to_port     = 443
    protocol    = "tcp"
    cidr_blocks = ["0.0.0.0/0"]
  }

  # Outbound internet access
  egress {
    from_port   = 0
    to_port     = 0
    protocol    = "-1"
    cidr_blocks = ["0.0.0.0/0"]
  }
}

# Our default security group to access the instances over SSH and HTTP
resource "aws_security_group" "default" {
  name        = "sec_group_private"
  description = "Security group for backend servers and private ELBs"
  vpc_id      = "${aws_vpc.vpc_main.id}"

  # SSH access from anywhere
  ingress {
    from_port   = 22
    to_port     = 22
    protocol    = "tcp"
    cidr_blocks = ["0.0.0.0/0"]
  }

  # HTTP access from the VPC
  ingress {
    from_port   = 80
    to_port     = 80
    protocol    = "tcp"
    cidr_blocks = ["10.0.0.0/16"]
  }
  
  # Allow all from private subnet
  ingress {
    from_port   = 0
    to_port     = 0
    protocol    = "-1"
    cidr_blocks = ["${aws_subnet.private.cidr_block}"]
  }

  # Outbound internet access
  egress {
    from_port   = 0
    to_port     = 0
    protocol    = "-1"
    cidr_blocks = ["0.0.0.0/0"]
  }
}

Our elb security group is only reachable from port 80 and 443, HTTP and HTTPS, while the default one only has public access on port 22, SSH. It also allows access from the whole VPC (including public facing load balancers) on port 80, as well as full access from other servers. Both allow all outgoing traffic.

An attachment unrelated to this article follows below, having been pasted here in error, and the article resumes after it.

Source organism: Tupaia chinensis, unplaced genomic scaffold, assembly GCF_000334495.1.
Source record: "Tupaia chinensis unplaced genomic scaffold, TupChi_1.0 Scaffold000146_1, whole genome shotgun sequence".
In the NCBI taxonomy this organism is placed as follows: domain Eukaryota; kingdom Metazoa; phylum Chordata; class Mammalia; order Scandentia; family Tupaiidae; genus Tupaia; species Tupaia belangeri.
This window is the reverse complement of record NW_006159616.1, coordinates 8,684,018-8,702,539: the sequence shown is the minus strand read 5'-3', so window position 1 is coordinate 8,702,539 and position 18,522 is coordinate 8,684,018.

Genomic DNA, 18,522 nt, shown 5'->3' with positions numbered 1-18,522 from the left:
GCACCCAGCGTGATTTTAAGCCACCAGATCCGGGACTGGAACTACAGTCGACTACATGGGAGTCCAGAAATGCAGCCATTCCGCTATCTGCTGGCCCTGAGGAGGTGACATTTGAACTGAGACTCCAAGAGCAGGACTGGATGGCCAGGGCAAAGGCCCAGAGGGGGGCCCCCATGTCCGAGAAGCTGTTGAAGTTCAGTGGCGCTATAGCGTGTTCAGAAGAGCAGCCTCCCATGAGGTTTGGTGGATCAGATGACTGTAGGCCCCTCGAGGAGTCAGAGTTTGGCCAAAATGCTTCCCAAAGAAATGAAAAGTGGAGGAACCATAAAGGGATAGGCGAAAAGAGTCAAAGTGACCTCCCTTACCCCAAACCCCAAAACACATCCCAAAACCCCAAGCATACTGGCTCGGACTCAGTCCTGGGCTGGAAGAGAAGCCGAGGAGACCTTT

After the ELBs, we need to define a public key which is placed on the instances we create later. Here, we use the pre-defined variable to specify the path on the local filesystem.

resource "aws_key_pair" "auth" {
  key_name   = "default"
  public_key = "${file(var.public_key_path)}"
}

Modules

You probably thought that there was a lot of duplicate code in those two security groups, and you’re right. To combat that, Terraform provides custom modules, which is basically like including files.

Since we need to configure quite a few things in our EC2 instances, but the things we configure are almost always the same across them, we’ll create a module for our instances. Do do that, create a new folder called instance.

In the instance folder, create 3 new files:

variable "private_key_path" {
  description = "Enter the path to the SSH Private Key to run provisioner."
  default = "~/.ssh/id_rsa"
}

variable "aws_amis" {
  default = {
    eu-central-1 = "ami-060cde69"
  }
}

variable "disk_size" {
  default = 8
}

variable "count" {
  default = 1
}

variable "group_name" {
  description = "Group name becomes the base of the hostname of the instance"
}

variable "aws_region" {
  description = "AWS region to launch servers."
  default     = "eu-central-1"
}

variable "instance_type" {
  description = "AWS region to launch servers."
  default     = "t2.small"
}

variable "subnet_id" {
  description = "ID of the AWS VPC subnet to use"
}

variable "key_pair_id" {
  description = "ID of the keypair to use for SSH"
}

variable "security_group_id" {
  description = "ID of the VPC security group to use for network"
}
instance/variables.tf
resource "aws_instance" "instance" {
  count = "${var.count}"

  instance_type          = "${var.instance_type}"
  ami                    = "${lookup(var.aws_amis, var.aws_region)}"
  key_name               = "${var.key_pair_id}"
  vpc_security_group_ids = ["${var.security_group_id}"]
  subnet_id              = "${var.subnet_id}"
  
  root_block_device {
      volume_size = "${var.disk_size}"
  }
  
  tags {
      Name = "${format("%s%02d", var.group_name, count.index + 1)}" # -> "backend02"
      Group = "${var.group_name}"
  }
  
  lifecycle {
    create_before_destroy = true
  }
  
  # Provisioning
  
  connection {
    user = "ubuntu"
    private_key = "${file(var.private_key_path)}"
  }

  provisioner "remote-exec" {